Donda vs. Certified Lover Boy

Comparing the two biggest album drops of the year


Illustration by Geo Park. Photo enhancement by Alyssa Chang.

Mikey Pierog, Alyssa Chang, and Justin Park

Kanye West and Drake are two of the biggest artists in hip-hop history. The rappers have been tangled up in a public feud for years… and they both dropped new albums in September. Comparisons between the two had the Internet fired up, with fans from both sides arguing the superiority of one album over the other. When Kanye, who now legally goes by “Ye”, dropped his tenth studio album, “Donda,” Drake wasted no time in dropping his sixth studio album, “Certified Lover Boy,” just 5 days after. Unsurprisingly, both debuted at #1 on the Billboard Hot 100.

Though the rappers’ conflict has been relevant for over a decade, the highly publicized back-and-forth gained tonnes of media coverage every time it came up. However, the winner of the feud comes down to the music. As a preface, I find it necessary to touch on the album artwork–an extension of the music. To be blunt, both album covers are laughable. It feels like both Kanye and Drake were trying to come up with the worst conceivable covers to show that no matter what they did, they’d still top the charts. Kanye’s monochrome and Drake’s emojis both fail to reflect the actual content of the album , so they both fall flat.

The two albums are lengthy, with Donda containing 27 songs and lasting 108 minutes, and CLB containing 21 songs and being 86 minutes long. “Donda” opens with “Donda Chant,” as a tribute to Kanye’s late mother. It’s more of a repetitive recitation than a song, but the homage to Donda West makes sense while still fitting the theme of the album. While not having one specific message beyond Kanye’s usual religious inspiration, the album does draw similarities to his previous works. One aspect worth noting is that Kanye omitted all explicit language from the album, including on guest features – quite rare in rap. 

The contrasting styles within “Donda” showcase the diversity of the featured artists and Ye’s versatility. “Off The Grid,” a gritty track featuring Playboi Carti and Fivio Foreign is the closest to modern rap on the album; “Hurricane” features The Weeknd and Lil Baby, with great vocals and a notable beat switch in the middle. “Moon” showcases angelic guitars and vocals by Don Toliver and Kid Cudi. 

To sum up a couple of the highlights of the album, “Heaven or Hell” is an anthemic track that spends almost a minute building up before it hits with massive impact, while “Jail” is all distorted guitars and vocals drowned in reverb, with a Jay-Z feature towards the end that doesn’t disappoint. Just these two songs create interesting contrasts that can be seen throughout the rest of the album as well.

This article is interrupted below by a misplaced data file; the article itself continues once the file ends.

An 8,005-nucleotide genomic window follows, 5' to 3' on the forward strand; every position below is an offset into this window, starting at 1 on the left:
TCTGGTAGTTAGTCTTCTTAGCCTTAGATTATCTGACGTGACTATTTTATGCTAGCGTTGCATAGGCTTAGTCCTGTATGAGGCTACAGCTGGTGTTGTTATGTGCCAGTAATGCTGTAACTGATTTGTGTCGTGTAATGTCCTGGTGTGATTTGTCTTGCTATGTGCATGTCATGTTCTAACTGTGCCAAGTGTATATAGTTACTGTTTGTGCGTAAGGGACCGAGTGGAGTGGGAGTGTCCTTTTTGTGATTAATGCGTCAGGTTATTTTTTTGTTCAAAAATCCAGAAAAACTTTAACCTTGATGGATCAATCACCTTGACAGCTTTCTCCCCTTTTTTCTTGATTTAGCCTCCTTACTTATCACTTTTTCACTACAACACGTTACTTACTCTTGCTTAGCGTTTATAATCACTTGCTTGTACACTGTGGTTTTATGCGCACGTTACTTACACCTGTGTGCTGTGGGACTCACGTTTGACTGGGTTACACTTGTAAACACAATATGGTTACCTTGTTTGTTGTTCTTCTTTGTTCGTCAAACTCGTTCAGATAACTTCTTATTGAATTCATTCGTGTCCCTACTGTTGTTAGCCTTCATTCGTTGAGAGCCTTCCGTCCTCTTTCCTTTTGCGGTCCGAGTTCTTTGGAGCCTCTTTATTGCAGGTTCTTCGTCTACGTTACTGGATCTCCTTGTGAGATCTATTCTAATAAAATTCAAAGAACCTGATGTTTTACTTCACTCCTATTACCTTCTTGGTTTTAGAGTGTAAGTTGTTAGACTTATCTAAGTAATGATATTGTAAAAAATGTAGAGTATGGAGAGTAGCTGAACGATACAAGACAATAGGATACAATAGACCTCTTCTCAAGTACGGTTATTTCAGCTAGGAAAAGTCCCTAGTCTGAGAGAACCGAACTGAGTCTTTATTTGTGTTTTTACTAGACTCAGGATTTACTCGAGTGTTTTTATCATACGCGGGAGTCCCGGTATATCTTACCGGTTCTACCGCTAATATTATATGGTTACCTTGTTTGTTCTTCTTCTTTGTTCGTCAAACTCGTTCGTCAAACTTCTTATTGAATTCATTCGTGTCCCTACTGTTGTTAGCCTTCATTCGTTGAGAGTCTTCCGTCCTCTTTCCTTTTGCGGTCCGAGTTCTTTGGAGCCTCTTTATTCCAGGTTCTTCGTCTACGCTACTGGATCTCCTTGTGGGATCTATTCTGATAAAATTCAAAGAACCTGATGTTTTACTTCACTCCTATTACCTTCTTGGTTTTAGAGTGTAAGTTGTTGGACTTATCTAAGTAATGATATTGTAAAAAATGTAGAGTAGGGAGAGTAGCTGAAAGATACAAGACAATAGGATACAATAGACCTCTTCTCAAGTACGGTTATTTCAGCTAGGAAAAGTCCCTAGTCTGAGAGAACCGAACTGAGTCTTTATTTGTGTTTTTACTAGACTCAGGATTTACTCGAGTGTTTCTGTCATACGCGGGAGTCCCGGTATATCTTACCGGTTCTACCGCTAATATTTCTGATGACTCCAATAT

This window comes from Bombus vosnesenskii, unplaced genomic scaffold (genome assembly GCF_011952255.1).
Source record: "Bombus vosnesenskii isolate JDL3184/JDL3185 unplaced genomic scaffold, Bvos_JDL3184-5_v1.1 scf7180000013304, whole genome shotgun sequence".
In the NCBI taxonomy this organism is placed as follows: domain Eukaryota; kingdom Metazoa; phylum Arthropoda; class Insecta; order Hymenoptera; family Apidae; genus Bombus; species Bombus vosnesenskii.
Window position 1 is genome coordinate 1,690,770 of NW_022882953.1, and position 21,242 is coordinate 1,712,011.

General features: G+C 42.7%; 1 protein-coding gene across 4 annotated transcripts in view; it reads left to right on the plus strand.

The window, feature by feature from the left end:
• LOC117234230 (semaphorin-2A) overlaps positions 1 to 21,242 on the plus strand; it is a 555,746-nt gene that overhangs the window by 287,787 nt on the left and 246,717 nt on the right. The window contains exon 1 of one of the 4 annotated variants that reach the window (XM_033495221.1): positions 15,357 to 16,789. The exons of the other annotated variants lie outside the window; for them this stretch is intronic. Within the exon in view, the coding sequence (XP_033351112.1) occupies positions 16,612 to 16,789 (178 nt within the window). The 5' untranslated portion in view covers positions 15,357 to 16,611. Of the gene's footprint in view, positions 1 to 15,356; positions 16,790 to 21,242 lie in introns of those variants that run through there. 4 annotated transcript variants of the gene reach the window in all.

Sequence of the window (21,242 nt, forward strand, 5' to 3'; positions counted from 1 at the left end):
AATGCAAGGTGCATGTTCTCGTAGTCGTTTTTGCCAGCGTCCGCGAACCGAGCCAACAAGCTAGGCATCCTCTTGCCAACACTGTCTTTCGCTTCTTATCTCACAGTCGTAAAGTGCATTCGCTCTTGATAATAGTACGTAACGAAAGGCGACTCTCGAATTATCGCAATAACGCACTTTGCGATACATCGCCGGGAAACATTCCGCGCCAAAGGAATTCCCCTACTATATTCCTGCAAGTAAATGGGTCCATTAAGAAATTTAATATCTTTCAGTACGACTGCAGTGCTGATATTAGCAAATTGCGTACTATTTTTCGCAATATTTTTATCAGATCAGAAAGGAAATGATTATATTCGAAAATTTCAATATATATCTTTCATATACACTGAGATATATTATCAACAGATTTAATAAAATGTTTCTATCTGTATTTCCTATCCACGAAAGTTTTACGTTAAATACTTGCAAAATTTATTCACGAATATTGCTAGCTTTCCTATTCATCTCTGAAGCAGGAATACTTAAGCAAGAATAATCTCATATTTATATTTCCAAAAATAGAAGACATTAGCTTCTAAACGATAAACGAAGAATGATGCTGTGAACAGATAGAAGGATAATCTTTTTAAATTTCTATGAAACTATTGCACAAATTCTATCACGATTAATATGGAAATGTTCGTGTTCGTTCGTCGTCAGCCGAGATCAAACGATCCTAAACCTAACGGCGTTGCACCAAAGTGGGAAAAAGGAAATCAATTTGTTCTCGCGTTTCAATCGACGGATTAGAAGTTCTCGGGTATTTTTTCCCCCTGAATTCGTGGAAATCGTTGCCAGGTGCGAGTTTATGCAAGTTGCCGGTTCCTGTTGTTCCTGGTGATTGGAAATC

For the most part, the album was pretty good, but I only listen to about 1/3 of it regularly, which is still a lot especially considering how massive the project is.

Getting into Drake, I was pretty uninterested to start listening to it again. I only dialed in to about half of the songs on Certified Lover Boy at first, but for research purposes I begrudgingly sat down again and took in the entire record for this article. The whole album features a lot of samples, specifically from 90s R&B and soul – fitting for the Canadian rapper.

“Champagne Poetry” is Drake’s intro, and it opens with a beautiful sample from Masego’s “Navajo,” but the fun unfortunately ends when Drake enters the track for the next few minutes. There are luckily some gaps where he stops talking, but he is on the majority of the track. “Papi’s Home” is standard quality for Drake and features a generic trap beat and sample from Montell Jordan, but there’s nothing too special about it. While it could have set the tone for the rest of the album, the energy dropped immediately after  the first sample. I was initially excited for “Girls Want Girls” featuring Lil Baby, but the beat is even more generic than Papi’s Home. Lil Baby can’t carry the energy back up in his verse, and the repetition of “girls want girls where I’m from” gets old fast.

“Fair Trade” takes snippets of Charlotte Day Wilson’s vocals while featuring Travis Scott, and I was shocked that it’s actually not bad. Drake flows smoothly on the track, and there’s a minor beat switch in the middle with Travis Scott. His psychedelic style and exaggerated autotune over a darker beat really elevate the track, and they complement each other nicely.

It then leads into “Way 2 Sexy,” a cut with extremely mixed reviews. It features Future and Young Thug, and people seem to either love it or hate it. I think it grows on you, and if you don’t take it seriously it’s a pretty good track.

“Yebba’s Heartbreak” is beautiful, but what makes it so pleasing is certainly not Drake – the star of the show is Yebba, who’s featured on the song and can be heard in the soft pianos in the background. “You Only Live Twice” featuring Lil Wayne and Rick Ross is energetic and the beat is nostalgic of the early 2010s, and it’s overall a solid track.

There were features from big names like 21 Savage, Ty Dolla $ign, and even Kid Cudi, but most of them were nothing too special. Overall, Drake didn’t really innovate or do anything new on CLB and it’s just a standard album for a giant artist like himself.

Only 3 of the 21 songs on “Certified Lover Boy” are still in my regular rotation, but it’s safe to say this might change over time.

Considering that these were the 2 biggest album drops of the year, I had big expectations. It’s not all bad, because at least some of them were met. In general, I definitely like “Donda” more than “Certified Lover Boy,” but it’s a matter of preference. If you enjoy music as an experience you might enjoy “Donda.” If you don’t want to analyze anything and just want some feel-good music, Drake might be more up your alley.